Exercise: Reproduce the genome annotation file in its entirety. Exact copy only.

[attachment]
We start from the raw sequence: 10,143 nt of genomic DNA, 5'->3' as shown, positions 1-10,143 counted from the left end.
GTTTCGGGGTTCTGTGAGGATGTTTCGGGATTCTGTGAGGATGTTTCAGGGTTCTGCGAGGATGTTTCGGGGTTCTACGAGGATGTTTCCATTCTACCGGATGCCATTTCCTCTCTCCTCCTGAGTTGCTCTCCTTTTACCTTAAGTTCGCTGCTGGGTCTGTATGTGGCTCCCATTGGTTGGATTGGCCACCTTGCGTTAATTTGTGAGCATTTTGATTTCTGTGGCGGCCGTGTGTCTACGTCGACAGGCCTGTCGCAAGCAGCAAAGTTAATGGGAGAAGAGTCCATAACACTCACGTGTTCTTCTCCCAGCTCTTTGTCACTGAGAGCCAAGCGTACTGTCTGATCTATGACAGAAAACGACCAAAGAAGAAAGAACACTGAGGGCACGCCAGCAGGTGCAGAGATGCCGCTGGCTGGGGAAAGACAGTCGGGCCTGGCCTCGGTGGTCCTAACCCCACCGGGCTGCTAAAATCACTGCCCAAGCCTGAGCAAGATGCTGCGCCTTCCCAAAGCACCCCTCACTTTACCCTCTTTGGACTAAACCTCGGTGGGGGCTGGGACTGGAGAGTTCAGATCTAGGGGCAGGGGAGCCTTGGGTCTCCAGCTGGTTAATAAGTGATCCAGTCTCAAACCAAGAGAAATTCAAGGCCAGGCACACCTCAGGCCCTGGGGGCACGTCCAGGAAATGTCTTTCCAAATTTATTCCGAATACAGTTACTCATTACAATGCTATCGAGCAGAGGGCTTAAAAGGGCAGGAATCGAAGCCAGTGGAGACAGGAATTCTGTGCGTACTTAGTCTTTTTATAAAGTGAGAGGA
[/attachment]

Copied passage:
We start from the raw sequence: 10,143 nt of genomic DNA, 5'->3' as shown, positions 1-10,143 counted from the left end.
GTTTCGGGGTTCTGTGAGGATGTTTCGGGATTCTGTGAGGATGTTTCAGGGTTCTGCGAGGATGTTTCGGGGTTCTACGAGGATGTTTCCATTCTACCGGATGCCATTTCCTCTCTCCTCCTGAGTTGCTCTCCTTTTACCTTAAGTTCGCTGCTGGGTCTGTATGTGGCTCCCATTGGTTGGATTGGCCACCTTGCGTTAATTTGTGAGCATTTTGATTTCTGTGGCGGCCGTGTGTCTACGTCGACAGGCCTGTCGCAAGCAGCAAAGTTAATGGGAGAAGAGTCCATAACACTCACGTGTTCTTCTCCCAGCTCTTTGTCACTGAGAGCCAAGCGTACTGTCTGATCTATGACAGAAAACGACCAAAGAAGAAAGAACACTGAGGGCACGCCAGCAGGTGCAGAGATGCCGCTGGCTGGGGAAAGACAGTCGGGCCTGGCCTCGGTGGTCCTAACCCCACCGGGCTGCTAAAATCACTGCCCAAGCCTGAGCAAGATGCTGCGCCTTCCCAAAGCACCCCTCACTTTACCCTCTTTGGACTAAACCTCGGTGGGGGCTGGGACTGGAGAGTTCAGATCTAGGGGCAGGGGAGCCTTGGGTCTCCAGCTGGTTAATAAGTGATCCAGTCTCAAACCAAGAGAAATTCAAGGCCAGGCACACCTCAGGCCCTGGGGGCACGTCCAGGAAATGTCTTTCCAAATTTATTCCGAATACAGTTACTCATTACAATGCTATCGAGCAGAGGGCTTAAAAGGGCAGGAATCGAAGCCAGTGGAGACAGGAATTCTGTGCGTACTTAGTCTTTTTATAAAGTGAGAGGA